YMMV: Ex Machina

The Comic

  • Big Lipped Alligator Moment: This one issue in which Mitchell is haunted by the ghost of some slave who is possibly an ancestor of Mitchell's Vice Mayor David. The hauntings stop in the same issue they started, when Mitchell finds the slave's grave, marked with an odd symbol, and gives the body a proper reburial. This incident is never again referred to and the possible connection between the slave's ghost and David is never further explained.
  • Heartwarming in Hindsight: The second story arc involves Mitchell marrying a gay couple in City Hall, despite same-sex marriage not being legal in New York in 2004, when that issue was written. In 2011, New York actually did become the seventh US state to legalize same-sex marriage.
  • I Am Not Shazam: Hundred's alter ego is not "Ex Machina"; the name is a play on his powers.
  • Moral Event Horizon:
    • Suzanne kills Mitchell's mother and says "I'm doing... I'm doing the right thing."
    • Kremlin has incriminating evidence against Mitchell, and a gun in his hand. After pointing the gun at his own head and threatening he can pull the trigger faster than Mitchell can finish saying "Jam", Mitchell finds out he hasn't told anyone about the evidence. Instead of saying "jam", he says "Bang". With Kremlin dead, Mitchell says "What have I done to you Kremlin?" and cries.
  • Tearjerker: The entire final issue, which is the bleakest thing that Brian K. Vaughan's ever written:
    • It's heavily implied that Mitchell rigged his election to get elected. Considering how idealistic he was throughout the series, that he'd resort to cheating is a major downer.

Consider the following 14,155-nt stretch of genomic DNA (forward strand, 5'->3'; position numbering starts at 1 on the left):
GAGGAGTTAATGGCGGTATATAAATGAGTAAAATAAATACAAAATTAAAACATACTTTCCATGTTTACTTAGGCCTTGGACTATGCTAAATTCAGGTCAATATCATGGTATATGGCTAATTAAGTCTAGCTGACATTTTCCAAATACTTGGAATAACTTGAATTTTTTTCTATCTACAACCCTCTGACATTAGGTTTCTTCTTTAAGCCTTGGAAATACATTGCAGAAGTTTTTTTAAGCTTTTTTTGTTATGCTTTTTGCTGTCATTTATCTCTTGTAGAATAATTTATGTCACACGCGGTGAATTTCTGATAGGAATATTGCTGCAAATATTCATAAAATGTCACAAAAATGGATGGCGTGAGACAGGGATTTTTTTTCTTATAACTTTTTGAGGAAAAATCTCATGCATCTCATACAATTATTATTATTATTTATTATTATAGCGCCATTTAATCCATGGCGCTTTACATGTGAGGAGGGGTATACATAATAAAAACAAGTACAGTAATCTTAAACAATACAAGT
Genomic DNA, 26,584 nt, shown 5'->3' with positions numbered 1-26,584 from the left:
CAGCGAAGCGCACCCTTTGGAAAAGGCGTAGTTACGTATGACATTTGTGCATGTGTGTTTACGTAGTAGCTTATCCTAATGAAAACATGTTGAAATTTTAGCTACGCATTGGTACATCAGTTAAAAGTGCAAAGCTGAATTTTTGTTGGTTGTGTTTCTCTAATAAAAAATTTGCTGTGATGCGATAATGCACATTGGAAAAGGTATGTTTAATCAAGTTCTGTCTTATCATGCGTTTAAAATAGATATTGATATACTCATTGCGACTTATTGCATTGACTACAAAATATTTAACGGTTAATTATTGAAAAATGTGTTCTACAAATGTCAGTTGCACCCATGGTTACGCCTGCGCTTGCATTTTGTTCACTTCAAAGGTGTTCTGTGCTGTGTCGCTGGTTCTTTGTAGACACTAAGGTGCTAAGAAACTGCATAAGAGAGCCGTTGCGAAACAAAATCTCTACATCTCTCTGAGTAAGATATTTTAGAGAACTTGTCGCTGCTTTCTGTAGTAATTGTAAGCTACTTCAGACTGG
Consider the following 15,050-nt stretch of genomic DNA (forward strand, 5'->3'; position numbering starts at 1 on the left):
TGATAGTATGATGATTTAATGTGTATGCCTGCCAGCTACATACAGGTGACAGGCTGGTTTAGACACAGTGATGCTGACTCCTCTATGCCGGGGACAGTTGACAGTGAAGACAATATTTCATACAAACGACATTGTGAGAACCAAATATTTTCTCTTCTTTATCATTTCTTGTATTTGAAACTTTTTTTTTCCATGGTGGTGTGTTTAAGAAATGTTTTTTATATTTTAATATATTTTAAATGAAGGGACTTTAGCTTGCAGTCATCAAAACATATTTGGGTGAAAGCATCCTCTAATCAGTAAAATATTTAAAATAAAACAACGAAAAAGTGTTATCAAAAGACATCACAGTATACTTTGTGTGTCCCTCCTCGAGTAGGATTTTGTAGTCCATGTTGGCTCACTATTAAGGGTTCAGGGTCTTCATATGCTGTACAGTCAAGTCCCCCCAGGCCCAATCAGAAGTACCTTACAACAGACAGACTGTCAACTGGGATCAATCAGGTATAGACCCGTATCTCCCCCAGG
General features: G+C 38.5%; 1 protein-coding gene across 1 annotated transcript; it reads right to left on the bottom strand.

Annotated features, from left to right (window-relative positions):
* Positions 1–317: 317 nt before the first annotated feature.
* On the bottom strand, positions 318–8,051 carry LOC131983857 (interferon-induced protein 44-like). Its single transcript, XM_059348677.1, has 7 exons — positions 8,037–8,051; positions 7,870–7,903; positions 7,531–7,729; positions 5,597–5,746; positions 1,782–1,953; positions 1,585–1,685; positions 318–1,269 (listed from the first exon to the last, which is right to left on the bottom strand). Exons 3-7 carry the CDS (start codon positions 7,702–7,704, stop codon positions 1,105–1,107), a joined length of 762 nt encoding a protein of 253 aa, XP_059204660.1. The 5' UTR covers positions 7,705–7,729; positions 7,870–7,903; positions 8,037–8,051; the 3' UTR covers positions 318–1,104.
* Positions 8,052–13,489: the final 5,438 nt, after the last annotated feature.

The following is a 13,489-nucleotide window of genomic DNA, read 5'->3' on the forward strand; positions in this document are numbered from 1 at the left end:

• Mitchell kills Kremlin to prevent the latter from blackmailing him, especially since Kremlin realises what Mitchell's done in the split second before the gun shoots.
    • The implication that the extra-dimensional invaders will invade again and ultimately succeed.

The Film

  • Alternate Character Interpretation:
    • Nathan: It's hard to tell whether we're seeing the 'real' Nathan or the predatory, misogynistic, and threatening bad guy he's deliberately presenting himself as in order to get the reaction he wants out of Caleb. How bad he looks also has to do with what you think about his robots. If you ask yourself What Measure Is a Non-Human? and decide that he's technically just working with advanced programs, then it's hard to accuse him of more than being a person of poor character who indulges in sick but ultimately victimless fantasies. If you think that his creations are really sentient, then he looks like a serial killer of the worst kind.
    • Ava: Is Ava really capable of human consciousness, emotion, and moral judgement? Or is it a product of her hyper competence as a robot? If so, then was her reaction understandable given the abuse and manipulation she had suffered or unforgivable because she betrayed Caleb after he freed her? If not, then is she even really responsible for her actions since it was her creator's fault she turned out that way? Did she betray Caleb because she doesn't care about him, or did she come to actively not like him during their sessions?